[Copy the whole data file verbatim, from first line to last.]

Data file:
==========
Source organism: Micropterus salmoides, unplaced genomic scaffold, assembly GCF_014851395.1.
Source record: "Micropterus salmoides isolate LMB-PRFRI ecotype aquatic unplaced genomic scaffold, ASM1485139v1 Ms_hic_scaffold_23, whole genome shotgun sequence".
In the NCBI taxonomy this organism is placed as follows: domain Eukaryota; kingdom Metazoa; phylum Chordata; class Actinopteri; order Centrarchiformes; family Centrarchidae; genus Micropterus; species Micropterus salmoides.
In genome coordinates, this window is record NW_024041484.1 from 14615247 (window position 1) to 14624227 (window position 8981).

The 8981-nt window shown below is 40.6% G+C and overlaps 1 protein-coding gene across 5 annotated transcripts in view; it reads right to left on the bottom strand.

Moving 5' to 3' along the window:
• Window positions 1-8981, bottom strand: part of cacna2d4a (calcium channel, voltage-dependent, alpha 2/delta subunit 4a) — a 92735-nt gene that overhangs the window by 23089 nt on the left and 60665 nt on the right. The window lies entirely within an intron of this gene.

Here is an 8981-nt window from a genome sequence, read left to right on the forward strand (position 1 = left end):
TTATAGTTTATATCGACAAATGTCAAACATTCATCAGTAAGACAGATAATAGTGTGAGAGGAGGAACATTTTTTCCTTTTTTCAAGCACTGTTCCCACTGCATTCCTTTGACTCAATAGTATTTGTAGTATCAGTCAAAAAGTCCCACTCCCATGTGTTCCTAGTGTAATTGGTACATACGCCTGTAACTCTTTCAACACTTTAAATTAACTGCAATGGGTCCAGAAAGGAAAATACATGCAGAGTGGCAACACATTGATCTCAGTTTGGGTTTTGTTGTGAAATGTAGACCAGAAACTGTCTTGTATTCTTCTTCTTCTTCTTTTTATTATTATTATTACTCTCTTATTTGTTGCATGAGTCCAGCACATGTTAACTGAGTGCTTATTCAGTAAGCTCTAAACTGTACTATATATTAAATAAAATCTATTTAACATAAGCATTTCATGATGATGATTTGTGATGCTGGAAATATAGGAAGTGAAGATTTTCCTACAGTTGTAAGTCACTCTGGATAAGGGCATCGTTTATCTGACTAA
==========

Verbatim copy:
Source organism: Micropterus salmoides, unplaced genomic scaffold, assembly GCF_014851395.1.
Source record: "Micropterus salmoides isolate LMB-PRFRI ecotype aquatic unplaced genomic scaffold, ASM1485139v1 Ms_hic_scaffold_23, whole genome shotgun sequence".
In the NCBI taxonomy this organism is placed as follows: domain Eukaryota; kingdom Metazoa; phylum Chordata; class Actinopteri; order Centrarchiformes; family Centrarchidae; genus Micropterus; species Micropterus salmoides.
In genome coordinates, this window is record NW_024041484.1 from 14615247 (window position 1) to 14624227 (window position 8981).

The 8981-nt window shown below is 40.6% G+C and overlaps 1 protein-coding gene across 5 annotated transcripts in view; it reads right to left on the bottom strand.

Moving 5' to 3' along the window:
• Window positions 1-8981, bottom strand: part of cacna2d4a (calcium channel, voltage-dependent, alpha 2/delta subunit 4a) — a 92735-nt gene that overhangs the window by 23089 nt on the left and 60665 nt on the right. The window lies entirely within an intron of this gene.

Here is an 8981-nt window from a genome sequence, read left to right on the forward strand (position 1 = left end):
TTATAGTTTATATCGACAAATGTCAAACATTCATCAGTAAGACAGATAATAGTGTGAGAGGAGGAACATTTTTTCCTTTTTTCAAGCACTGTTCCCACTGCATTCCTTTGACTCAATAGTATTTGTAGTATCAGTCAAAAAGTCCCACTCCCATGTGTTCCTAGTGTAATTGGTACATACGCCTGTAACTCTTTCAACACTTTAAATTAACTGCAATGGGTCCAGAAAGGAAAATACATGCAGAGTGGCAACACATTGATCTCAGTTTGGGTTTTGTTGTGAAATGTAGACCAGAAACTGTCTTGTATTCTTCTTCTTCTTCTTTTTATTATTATTATTACTCTCTTATTTGTTGCATGAGTCCAGCACATGTTAACTGAGTGCTTATTCAGTAAGCTCTAAACTGTACTATATATTAAATAAAATCTATTTAACATAAGCATTTCATGATGATGATTTGTGATGCTGGAAATATAGGAAGTGAAGATTTTCCTACAGTTGTAAGTCACTCTGGATAAGGGCATCGTTTATCTGACTAA